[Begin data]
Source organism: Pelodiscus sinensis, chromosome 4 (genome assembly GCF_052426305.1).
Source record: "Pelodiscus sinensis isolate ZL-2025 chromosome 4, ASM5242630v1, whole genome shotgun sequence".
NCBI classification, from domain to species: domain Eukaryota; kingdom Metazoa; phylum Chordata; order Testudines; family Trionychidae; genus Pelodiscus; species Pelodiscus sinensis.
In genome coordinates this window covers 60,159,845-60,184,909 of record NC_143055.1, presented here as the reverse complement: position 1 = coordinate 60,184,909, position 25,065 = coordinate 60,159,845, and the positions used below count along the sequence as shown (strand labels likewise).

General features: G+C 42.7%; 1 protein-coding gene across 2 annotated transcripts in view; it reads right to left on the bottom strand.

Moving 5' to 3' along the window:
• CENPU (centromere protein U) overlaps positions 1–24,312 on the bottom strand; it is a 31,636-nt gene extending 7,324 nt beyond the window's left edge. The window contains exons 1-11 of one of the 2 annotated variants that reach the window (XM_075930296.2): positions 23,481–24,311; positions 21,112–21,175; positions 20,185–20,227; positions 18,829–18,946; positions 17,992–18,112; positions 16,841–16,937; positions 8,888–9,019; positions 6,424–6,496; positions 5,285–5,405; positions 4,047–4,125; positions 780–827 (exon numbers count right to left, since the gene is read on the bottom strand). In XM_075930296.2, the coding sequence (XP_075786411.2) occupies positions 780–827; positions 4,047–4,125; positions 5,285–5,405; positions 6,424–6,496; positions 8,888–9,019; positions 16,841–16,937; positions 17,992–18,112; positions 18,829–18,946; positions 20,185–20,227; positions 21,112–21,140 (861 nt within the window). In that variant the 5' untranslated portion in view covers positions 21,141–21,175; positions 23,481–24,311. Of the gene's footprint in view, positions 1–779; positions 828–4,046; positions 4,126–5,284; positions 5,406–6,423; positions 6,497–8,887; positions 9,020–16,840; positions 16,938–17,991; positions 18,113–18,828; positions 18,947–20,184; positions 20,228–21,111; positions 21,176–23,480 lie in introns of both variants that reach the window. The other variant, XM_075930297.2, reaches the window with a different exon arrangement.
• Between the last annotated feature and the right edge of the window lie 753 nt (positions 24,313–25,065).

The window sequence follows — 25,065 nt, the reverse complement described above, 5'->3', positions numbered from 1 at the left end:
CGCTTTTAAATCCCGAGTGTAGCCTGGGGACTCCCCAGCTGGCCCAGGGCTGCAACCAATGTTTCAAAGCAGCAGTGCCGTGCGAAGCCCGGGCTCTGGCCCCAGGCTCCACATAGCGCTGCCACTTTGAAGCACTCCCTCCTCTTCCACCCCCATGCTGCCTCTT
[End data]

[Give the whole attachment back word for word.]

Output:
Source organism: Pelodiscus sinensis, chromosome 4 (genome assembly GCF_052426305.1).
Source record: "Pelodiscus sinensis isolate ZL-2025 chromosome 4, ASM5242630v1, whole genome shotgun sequence".
NCBI classification, from domain to species: domain Eukaryota; kingdom Metazoa; phylum Chordata; order Testudines; family Trionychidae; genus Pelodiscus; species Pelodiscus sinensis.
In genome coordinates this window covers 60,159,845-60,184,909 of record NC_143055.1, presented here as the reverse complement: position 1 = coordinate 60,184,909, position 25,065 = coordinate 60,159,845, and the positions used below count along the sequence as shown (strand labels likewise).

General features: G+C 42.7%; 1 protein-coding gene across 2 annotated transcripts in view; it reads right to left on the bottom strand.

Moving 5' to 3' along the window:
• CENPU (centromere protein U) overlaps positions 1–24,312 on the bottom strand; it is a 31,636-nt gene extending 7,324 nt beyond the window's left edge. The window contains exons 1-11 of one of the 2 annotated variants that reach the window (XM_075930296.2): positions 23,481–24,311; positions 21,112–21,175; positions 20,185–20,227; positions 18,829–18,946; positions 17,992–18,112; positions 16,841–16,937; positions 8,888–9,019; positions 6,424–6,496; positions 5,285–5,405; positions 4,047–4,125; positions 780–827 (exon numbers count right to left, since the gene is read on the bottom strand). In XM_075930296.2, the coding sequence (XP_075786411.2) occupies positions 780–827; positions 4,047–4,125; positions 5,285–5,405; positions 6,424–6,496; positions 8,888–9,019; positions 16,841–16,937; positions 17,992–18,112; positions 18,829–18,946; positions 20,185–20,227; positions 21,112–21,140 (861 nt within the window). In that variant the 5' untranslated portion in view covers positions 21,141–21,175; positions 23,481–24,311. Of the gene's footprint in view, positions 1–779; positions 828–4,046; positions 4,126–5,284; positions 5,406–6,423; positions 6,497–8,887; positions 9,020–16,840; positions 16,938–17,991; positions 18,113–18,828; positions 18,947–20,184; positions 20,228–21,111; positions 21,176–23,480 lie in introns of both variants that reach the window. The other variant, XM_075930297.2, reaches the window with a different exon arrangement.
• Between the last annotated feature and the right edge of the window lie 753 nt (positions 24,313–25,065).

The window sequence follows — 25,065 nt, the reverse complement described above, 5'->3', positions numbered from 1 at the left end:
CGCTTTTAAATCCCGAGTGTAGCCTGGGGACTCCCCAGCTGGCCCAGGGCTGCAACCAATGTTTCAAAGCAGCAGTGCCGTGCGAAGCCCGGGCTCTGGCCCCAGGCTCCACATAGCGCTGCCACTTTGAAGCACTCCCTCCTCTTCCACCCCCATGCTGCCTCTT